Trauma System Agenda for the Future
 

Index

What is Trauma

What is Trauma Systems

The Vision

Executive Summary

Introduction

Comprehensive Trauma Care System: Fundamental Components of Trauma Care

Comprehensive Trauma Care System: Key Infrastructure Elements

Conclusion

Glossary

References

Appendices

Key Issues in Developing Inclusive Trauma Systems

A number of issues must be considered in planning an inclusive trauma care system for the future. These include the following:

The concept of inclusive trauma care systems promotes regionalization of trauma care, so that all areas of the country receive the best possible care. Equally important, an inclusive trauma care system must identify high-risk behaviors in each community and the population groups at risk for injury so that the system can provide an integrated approach to care that is responsive and appropriate to local needs.

Disaster Preparedness

Historically, the overwhelming majority of all manmade disasters or incidents of terrorism have involved explosives and have resulted in large numbers of people with life and/or limb threatening injuries. Though future acts of terrorism may include the use of other less conventional weapons of mass destruction (chemical, biological or radiological), they will most likely continue to involve use of explosives. In light of this experience, disaster medical response is best provided through an extension of existing resources within a trauma system. The best strategy for a community to prepare for disasters is to create a strong EMS and trauma system infrastructure that will deal with daily injuries and have the capacity to efficiently expand to respond to the demands of an unconventional or natural disaster of greater magnitude.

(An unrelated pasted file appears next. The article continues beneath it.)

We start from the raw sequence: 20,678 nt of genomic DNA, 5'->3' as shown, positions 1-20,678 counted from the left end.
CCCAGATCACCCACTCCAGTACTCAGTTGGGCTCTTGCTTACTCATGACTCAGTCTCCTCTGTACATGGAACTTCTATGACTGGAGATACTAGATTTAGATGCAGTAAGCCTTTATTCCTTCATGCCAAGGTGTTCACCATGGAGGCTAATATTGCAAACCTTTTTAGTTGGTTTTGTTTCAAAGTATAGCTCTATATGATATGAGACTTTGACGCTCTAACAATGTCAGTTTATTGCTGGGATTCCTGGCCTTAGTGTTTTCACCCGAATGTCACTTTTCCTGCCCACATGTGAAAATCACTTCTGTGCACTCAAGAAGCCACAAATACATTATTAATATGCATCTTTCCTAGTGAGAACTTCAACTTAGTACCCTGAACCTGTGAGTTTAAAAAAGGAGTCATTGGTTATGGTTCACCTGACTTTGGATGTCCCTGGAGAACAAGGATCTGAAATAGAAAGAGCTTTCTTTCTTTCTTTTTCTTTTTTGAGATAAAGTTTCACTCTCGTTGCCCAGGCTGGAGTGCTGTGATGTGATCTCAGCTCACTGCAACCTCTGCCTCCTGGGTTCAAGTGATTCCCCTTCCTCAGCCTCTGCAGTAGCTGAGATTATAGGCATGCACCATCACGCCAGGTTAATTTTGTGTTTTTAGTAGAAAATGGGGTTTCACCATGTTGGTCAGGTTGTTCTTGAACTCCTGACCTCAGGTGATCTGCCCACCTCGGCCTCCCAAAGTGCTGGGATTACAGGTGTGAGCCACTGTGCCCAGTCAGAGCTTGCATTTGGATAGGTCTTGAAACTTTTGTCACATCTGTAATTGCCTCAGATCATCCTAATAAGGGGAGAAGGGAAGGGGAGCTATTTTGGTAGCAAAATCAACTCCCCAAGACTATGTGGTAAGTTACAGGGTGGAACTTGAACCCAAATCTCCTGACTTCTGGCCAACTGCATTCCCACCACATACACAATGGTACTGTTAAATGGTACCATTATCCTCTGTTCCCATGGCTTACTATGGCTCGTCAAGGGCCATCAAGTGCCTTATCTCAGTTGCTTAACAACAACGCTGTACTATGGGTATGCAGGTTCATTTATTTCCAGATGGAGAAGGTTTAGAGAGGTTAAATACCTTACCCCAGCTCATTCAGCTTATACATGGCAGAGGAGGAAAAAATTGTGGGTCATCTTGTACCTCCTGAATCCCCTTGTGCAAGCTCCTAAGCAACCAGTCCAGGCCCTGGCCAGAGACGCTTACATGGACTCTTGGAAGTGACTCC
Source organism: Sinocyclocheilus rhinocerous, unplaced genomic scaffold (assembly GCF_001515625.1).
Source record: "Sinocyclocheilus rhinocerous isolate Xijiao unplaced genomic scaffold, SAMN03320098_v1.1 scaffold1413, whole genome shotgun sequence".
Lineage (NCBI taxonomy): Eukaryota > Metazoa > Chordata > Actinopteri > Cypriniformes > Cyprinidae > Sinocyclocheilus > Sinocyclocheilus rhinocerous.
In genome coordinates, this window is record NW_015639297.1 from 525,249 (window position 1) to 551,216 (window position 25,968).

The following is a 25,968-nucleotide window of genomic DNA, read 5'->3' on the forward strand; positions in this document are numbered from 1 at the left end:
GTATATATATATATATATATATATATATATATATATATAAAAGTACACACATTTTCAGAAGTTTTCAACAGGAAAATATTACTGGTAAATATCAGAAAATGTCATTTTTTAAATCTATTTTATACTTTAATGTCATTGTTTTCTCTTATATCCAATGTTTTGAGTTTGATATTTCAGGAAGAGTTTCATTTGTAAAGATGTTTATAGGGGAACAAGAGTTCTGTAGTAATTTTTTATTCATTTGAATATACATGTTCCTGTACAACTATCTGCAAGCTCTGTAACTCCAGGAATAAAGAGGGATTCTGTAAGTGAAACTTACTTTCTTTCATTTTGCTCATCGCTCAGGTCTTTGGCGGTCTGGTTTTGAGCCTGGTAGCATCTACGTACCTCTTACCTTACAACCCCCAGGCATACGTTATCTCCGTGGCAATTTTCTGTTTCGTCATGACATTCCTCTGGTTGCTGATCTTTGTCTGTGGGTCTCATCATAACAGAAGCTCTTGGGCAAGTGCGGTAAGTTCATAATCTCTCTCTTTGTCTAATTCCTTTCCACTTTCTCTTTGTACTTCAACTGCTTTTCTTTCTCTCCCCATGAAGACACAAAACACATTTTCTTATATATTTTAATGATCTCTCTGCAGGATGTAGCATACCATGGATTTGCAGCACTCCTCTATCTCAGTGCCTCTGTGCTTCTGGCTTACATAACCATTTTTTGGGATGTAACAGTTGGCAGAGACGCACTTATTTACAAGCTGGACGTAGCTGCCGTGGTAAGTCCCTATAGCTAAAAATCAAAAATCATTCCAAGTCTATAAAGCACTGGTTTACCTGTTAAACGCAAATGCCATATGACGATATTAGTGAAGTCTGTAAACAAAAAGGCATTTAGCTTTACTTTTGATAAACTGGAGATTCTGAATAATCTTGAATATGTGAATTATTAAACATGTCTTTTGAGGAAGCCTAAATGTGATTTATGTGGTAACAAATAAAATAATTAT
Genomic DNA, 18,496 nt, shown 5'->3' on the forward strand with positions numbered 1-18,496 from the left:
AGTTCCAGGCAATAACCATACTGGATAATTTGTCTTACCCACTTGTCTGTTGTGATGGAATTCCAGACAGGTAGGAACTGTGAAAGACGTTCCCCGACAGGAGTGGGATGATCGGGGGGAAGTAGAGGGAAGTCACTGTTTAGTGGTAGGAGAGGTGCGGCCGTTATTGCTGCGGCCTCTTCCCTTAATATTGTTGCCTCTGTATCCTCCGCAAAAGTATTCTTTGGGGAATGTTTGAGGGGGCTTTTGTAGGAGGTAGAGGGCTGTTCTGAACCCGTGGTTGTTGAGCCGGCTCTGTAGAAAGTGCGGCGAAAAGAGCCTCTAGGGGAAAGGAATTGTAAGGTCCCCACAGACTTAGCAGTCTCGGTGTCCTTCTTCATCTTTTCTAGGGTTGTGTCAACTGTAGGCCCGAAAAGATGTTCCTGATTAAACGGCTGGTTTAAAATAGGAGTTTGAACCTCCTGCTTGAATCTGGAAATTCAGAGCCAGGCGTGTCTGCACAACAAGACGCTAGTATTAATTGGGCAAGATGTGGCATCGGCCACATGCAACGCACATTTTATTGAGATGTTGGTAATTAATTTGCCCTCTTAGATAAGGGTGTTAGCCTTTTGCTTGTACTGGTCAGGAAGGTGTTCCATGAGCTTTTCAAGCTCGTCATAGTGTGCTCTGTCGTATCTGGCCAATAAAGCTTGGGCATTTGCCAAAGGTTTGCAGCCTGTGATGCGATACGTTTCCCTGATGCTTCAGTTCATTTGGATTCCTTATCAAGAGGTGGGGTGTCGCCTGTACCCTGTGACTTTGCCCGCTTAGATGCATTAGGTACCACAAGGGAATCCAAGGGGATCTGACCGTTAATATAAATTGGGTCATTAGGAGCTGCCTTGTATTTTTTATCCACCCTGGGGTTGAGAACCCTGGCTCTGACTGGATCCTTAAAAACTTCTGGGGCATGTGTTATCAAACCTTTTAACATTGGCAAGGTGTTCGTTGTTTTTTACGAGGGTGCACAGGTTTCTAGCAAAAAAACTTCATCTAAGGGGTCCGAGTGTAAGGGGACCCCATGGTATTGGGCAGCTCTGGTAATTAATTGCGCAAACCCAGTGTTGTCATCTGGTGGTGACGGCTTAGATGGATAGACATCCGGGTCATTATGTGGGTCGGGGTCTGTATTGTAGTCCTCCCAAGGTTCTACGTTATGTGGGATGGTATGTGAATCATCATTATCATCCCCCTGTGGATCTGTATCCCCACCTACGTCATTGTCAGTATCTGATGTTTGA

Trauma must be recognized as a disease process. Trauma has seasonal variations and trends, and characteristic demographic distribution. It is also age dependent. Like heart disease and cancer, trauma has identifiable causes, established means of treatment, and defined means of prevention. But unlike heart disease, trauma is communicable. People injure other people. Attitudes toward risk-taking behavior-such as running red lights or driving while under the influence-can spread throughout a community. Injury is not an accident; it is a predictable and preventable disease.

Designated trauma centers (Level I and Level II) are only one component of a trauma care system. Appropriate care must be provided along a continuum that includes prevention, pre-hospital care, care at all acute care facilities and trauma centers, and rehabilitation.

Trauma Requires a Multidisciplinary Approach